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travis Haycock
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I am trying to create a client to server chat program in which the users can communicate. I have successfully created the application so the users can communicate via. text (chatting) as well as using the microphone to communicate. Problem arises when I have two ServerSockets or even try to share the ServerSocket with both features (text & microphone) What will happen is the streams will close or if I have two separate ServerSockets open one will work and the other will not , But; what will happen if I turn one off the other ServerSocket will work fine until i turn the other back on in which it'll have problems again.


Can someone please explain to me whats going on? how do you run two serverSockets on the same application and allow them both to receive data? I can show my code if requested client is about 400 lines long with server...


 
Paul Clapham
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The two ServerSockets have to be listening on different ports, if you want them to both work at the same time. And they would have to do the data-receiving work in different threads.
 
travis Haycock
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Thanks Paul for a prompt hand. OK, So they are on different ports exp. [1] severSocket 222 [2] serverSocket 222 lets say [1] is for text and [2] is for files etc. BUT they need to be most defiantly in separate threads??
 
Paul Clapham
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I suppose you could do the two transfers in the same thread, but why would you? The code to do that would be far more complicated and it would just duplicate what the operating system does for you in switching between two threads. Or rather, it would attempt to duplicate that but it wouldn't do nearly as good a job. The OS might run the two threads on separate cores, or it might switch away from one thread when it was waiting for data to arrive over the network. All things which would be difficult or impossible to replicate in Java.
 
travis Haycock
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Ok I am assuming the reason why one is not going through and getting a socket connection refusal is because of this I will make a new thread and report back.
 
Paul Clapham
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Yep, if your ServerSocket accepts a connection and then continues to handle the Socket which connected to it, then it won't respond to other connection attempts. That's why you need it to start a new thread to handle the connection.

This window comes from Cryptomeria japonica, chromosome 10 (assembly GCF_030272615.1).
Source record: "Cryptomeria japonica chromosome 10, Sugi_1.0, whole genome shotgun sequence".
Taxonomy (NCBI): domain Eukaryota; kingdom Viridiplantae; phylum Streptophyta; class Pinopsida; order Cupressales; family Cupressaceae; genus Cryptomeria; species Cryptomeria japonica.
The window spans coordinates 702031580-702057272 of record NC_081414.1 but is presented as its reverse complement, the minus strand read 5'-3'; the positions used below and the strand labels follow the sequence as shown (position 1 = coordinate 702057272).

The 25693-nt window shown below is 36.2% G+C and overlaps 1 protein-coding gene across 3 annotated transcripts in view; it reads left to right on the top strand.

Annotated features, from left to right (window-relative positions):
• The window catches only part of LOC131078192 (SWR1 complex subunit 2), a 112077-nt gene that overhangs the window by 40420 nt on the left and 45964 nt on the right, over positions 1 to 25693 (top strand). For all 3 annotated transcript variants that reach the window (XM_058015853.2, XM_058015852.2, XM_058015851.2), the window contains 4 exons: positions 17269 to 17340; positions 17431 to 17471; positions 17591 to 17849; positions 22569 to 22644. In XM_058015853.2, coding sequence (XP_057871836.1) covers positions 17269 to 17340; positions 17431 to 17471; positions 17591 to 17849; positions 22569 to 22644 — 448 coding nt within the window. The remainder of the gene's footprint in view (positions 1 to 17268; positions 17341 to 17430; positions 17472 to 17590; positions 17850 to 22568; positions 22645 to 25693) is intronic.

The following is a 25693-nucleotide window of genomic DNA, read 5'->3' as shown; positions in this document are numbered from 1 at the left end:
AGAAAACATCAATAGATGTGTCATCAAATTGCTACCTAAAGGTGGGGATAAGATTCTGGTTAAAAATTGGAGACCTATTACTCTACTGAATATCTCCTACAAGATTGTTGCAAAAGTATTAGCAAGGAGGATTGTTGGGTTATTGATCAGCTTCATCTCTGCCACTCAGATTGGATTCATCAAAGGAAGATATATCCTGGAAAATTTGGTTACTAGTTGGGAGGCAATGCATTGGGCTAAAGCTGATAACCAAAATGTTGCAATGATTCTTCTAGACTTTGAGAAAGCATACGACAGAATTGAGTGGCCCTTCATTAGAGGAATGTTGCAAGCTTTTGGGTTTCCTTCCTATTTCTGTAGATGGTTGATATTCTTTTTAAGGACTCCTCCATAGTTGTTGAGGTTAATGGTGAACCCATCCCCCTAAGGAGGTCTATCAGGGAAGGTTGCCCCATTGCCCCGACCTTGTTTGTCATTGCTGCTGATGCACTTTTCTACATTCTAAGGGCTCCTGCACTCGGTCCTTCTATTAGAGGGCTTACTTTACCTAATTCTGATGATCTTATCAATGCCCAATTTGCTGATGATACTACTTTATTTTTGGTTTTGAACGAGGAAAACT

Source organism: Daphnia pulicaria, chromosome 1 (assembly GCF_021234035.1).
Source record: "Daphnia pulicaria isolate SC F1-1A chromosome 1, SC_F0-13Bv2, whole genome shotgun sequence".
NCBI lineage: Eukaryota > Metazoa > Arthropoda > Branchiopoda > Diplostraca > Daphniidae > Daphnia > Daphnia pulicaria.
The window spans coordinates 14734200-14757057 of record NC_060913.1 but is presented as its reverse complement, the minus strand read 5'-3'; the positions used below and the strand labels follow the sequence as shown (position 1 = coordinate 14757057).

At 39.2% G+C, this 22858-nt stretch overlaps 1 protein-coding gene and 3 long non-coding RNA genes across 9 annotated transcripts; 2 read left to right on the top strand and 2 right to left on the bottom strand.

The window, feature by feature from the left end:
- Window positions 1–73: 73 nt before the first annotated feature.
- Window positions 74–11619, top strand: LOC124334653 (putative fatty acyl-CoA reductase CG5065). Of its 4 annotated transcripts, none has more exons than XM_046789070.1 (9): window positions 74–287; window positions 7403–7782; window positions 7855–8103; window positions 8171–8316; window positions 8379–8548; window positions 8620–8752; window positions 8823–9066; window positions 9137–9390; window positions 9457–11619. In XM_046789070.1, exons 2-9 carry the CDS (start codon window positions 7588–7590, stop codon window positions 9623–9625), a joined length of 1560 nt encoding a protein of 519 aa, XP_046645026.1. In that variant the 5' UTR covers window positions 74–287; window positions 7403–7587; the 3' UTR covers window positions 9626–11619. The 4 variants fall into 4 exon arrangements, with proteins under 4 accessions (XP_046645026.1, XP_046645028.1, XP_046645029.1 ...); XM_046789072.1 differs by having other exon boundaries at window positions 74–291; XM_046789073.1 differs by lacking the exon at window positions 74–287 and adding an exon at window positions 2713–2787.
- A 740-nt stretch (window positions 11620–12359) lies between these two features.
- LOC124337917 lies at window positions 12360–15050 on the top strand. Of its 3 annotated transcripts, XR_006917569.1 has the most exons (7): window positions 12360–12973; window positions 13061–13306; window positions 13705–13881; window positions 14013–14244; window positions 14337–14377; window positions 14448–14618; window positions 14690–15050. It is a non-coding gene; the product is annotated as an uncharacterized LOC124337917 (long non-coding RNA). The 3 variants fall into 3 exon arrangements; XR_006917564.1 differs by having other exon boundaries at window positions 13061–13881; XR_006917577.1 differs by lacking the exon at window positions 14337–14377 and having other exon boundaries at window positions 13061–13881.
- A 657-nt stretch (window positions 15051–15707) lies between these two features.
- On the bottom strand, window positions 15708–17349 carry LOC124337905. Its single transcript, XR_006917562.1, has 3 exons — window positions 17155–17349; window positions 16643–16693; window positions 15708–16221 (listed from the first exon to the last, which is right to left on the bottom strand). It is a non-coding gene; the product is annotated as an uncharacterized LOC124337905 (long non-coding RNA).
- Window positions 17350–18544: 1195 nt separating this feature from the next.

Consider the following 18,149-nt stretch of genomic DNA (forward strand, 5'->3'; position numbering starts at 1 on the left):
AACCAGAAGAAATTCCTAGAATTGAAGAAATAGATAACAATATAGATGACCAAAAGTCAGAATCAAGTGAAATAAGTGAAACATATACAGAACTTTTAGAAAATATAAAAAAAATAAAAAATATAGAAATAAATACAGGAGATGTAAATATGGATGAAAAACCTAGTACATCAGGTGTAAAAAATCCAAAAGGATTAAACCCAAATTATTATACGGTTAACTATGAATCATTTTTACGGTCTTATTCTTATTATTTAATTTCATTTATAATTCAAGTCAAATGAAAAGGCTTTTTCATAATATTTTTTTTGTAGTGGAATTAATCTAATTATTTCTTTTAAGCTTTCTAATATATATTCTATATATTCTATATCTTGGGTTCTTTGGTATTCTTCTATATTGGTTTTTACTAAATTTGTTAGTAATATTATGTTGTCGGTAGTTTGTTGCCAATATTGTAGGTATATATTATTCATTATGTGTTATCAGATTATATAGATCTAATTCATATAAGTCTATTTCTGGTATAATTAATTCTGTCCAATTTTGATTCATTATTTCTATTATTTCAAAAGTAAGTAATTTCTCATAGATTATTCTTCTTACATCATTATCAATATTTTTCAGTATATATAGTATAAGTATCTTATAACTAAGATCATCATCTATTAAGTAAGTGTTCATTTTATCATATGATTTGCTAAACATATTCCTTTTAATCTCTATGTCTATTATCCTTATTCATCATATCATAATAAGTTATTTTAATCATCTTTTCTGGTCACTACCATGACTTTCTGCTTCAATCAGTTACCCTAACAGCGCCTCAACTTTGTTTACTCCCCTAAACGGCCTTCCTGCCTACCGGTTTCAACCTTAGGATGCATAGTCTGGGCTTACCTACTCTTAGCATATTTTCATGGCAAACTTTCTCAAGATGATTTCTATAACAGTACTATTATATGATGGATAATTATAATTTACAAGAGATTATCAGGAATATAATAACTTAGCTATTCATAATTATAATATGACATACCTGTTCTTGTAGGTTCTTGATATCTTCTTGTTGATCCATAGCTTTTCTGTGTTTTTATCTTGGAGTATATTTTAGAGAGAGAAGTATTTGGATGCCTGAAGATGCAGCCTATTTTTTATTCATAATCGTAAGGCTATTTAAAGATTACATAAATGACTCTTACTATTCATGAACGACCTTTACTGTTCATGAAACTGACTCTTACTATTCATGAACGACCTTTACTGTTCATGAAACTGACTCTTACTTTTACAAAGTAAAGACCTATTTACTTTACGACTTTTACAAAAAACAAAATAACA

I'm not sure what happens when you have two of them, but most applications only need one.

But every socket tutorial I've ever seen includes code which starts new threads for socket handling, and explains why it's done. You should consider reading some tutorials -- I know it's a useful learning experience to do everything from scratch but learning from tutorials shouldn't be rejected. Personally when I try to learn about a Java feature which I don't know anything about, I start from the tutorial and play around with its example code until it's doing what I want it to do.
 
travis Haycock
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Thanks again for the insight Paul, I will take your advice and watch some more tutorials... never can learn too much! So in all honesty should I just use the single ServerSocket? instead of using two? I mentioned above I believe that it closes the chat program as soon as the file sends and doesn't actually go through but this is because it should have been threaded so I am leaning towards just using one ServerSocket now and threading.
 
Paul Clapham
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Most servers listen on only one port. However if your design requires two then by all means use two.

Note that I said "your design". That doesn't mean you should use two just because you tried to use only one and you couldn't make the programming work. If you look around at servers which you are familiar with you'll see that they almost uniformly listen on only one port, and that's almost exclusively the default port for the protocol.
 
travis Haycock
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Thanks for the info, I've tried to apply it but I'm still getting a refusal to connect. The method that actually listens to download the file is at the very bottom. I included just the server-side because I have tested the client side sending to another server that just listens for the incoming data and it works flawless its just this server side particularly this code whats giving me problems and from my understanding and knowledge i don't know what I'm doing wrong.


 
Paul Clapham